Casino Dealer Wins Workers Comp Award Because Traffic Accident Occurred on Work Premises
An appellate court ruled that Harrah’s Atlantic City, a casino in New Jersey, is liable for a workers comp reward to one of its employees who was in a traffic accident on the casino’s premises.
In September 2012, Carla Burdette was leaving Harrah’s, where she worked as a dealer, around 10 PM. As she left the casino’s parking garage, turning onto a three-lane street, her vehicle was struck.
Harrah’s contended that it had no liability for the accident because the front of Burdette’s vehicle was already in the public street. However, a grainy photograph from a security camera was used as evidence that the rear of Burdette’s vehicle was still on Harrah’s property, and as a worker for the casino, Burdette was entitled to workers compensation. According to New Jersey’s workers comp law, Burdette “never fully left her employer’s premises.”
The appellate court’s decision reiterated that an employee is considered “on the job” until they fully leave the premises of their place of employment.
The two-judge panel ruled that Harrah’s must cover the cost of Burdette’s injuries in her workers comp claim. A judge with the state Division of Workers’ Compensation ruled in favor of Burdette’s workers comp claim in March 2013.
Workers Comp in South Carolina
Any full-time employee (working for an employer with four or more employees) who has an employment related injury and needs medical attention should be covered under workers’ compensation insurance. It doesn’t matter if the injury was a complete accident or the fault of a co-worker.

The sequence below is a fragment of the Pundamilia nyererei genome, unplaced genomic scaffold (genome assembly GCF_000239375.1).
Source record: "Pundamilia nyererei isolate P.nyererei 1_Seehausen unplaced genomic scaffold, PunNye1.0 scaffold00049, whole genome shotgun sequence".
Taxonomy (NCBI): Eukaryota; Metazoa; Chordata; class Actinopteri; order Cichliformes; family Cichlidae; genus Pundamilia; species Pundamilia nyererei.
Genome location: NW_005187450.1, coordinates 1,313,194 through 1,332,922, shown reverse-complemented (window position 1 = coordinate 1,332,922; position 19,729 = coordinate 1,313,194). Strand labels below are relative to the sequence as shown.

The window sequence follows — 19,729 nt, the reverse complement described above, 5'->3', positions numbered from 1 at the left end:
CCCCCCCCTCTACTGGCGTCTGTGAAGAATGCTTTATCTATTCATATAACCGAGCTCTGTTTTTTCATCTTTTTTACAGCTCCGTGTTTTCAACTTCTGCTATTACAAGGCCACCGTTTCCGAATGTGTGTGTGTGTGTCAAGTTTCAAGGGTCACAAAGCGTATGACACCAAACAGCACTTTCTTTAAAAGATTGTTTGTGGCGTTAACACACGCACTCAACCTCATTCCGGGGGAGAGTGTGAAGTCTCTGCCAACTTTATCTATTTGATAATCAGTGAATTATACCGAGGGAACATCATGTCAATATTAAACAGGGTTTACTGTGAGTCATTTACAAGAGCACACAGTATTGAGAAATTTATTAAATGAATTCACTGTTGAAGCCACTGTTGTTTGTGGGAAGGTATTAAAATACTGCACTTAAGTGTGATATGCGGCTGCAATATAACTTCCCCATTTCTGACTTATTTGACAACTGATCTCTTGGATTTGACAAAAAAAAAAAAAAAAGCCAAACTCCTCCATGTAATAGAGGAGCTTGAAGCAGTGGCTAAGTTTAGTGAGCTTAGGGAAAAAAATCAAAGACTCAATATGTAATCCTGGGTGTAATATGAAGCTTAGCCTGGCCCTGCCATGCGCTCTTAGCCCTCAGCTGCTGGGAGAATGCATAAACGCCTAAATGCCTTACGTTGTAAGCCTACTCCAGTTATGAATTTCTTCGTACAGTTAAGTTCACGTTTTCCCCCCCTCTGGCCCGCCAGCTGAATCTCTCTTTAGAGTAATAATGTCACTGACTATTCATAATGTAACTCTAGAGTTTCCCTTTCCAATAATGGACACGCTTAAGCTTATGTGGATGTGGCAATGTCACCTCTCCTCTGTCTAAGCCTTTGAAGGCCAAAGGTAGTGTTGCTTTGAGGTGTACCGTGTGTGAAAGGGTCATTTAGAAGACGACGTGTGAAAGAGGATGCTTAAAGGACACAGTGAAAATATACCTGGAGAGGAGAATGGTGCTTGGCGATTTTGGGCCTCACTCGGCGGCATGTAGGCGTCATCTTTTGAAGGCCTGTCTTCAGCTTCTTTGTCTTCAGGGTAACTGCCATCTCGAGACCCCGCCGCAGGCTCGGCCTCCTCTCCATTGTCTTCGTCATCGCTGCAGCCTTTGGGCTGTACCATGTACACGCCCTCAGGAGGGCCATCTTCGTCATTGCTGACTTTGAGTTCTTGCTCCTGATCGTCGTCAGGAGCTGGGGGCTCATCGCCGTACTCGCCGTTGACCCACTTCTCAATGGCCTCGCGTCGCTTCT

South Carolina does not award workers compensation to workers who are intoxicated on the job. This accusation could be used as “employer retaliation,” however, and the claim is difficult to prove. Just because your employer, or your employer’s insurance company, denies your workers’ compensation claim does not mean that they are right to deny your workers’ comp benefits.
If the employer is using a legal reason to deny workers’ comp, you need to determine if the reason is valid, or if it is a false accusation against you (such as a work injury due to intoxication). Your employer also may not want to accept your work injury, especially if your injury is difficult to prove and requires you to seek legal assistance. Some job-related injuries employers may initially deny are from repetitive injuries, stress, mental conditions, and environmental conditions such as claims of toxic exposure.
The Strom Law Firm Can Help with Workers Comp Claims in South Carolina
The workers comp lawyers at The Strom Law Firm, LLC proudly seek justice on behalf of employees injured or killed on the job who work for private companies, as well as employees working for local county, city, and state government. We are licensed to practice throughout South Carolina, as well as Georgia and New York. If you are confused about worker’s comp laws, or have had your worker’s comp claim denied, contact us. We offer free consultations to discuss the facts of your case.803.252.4800.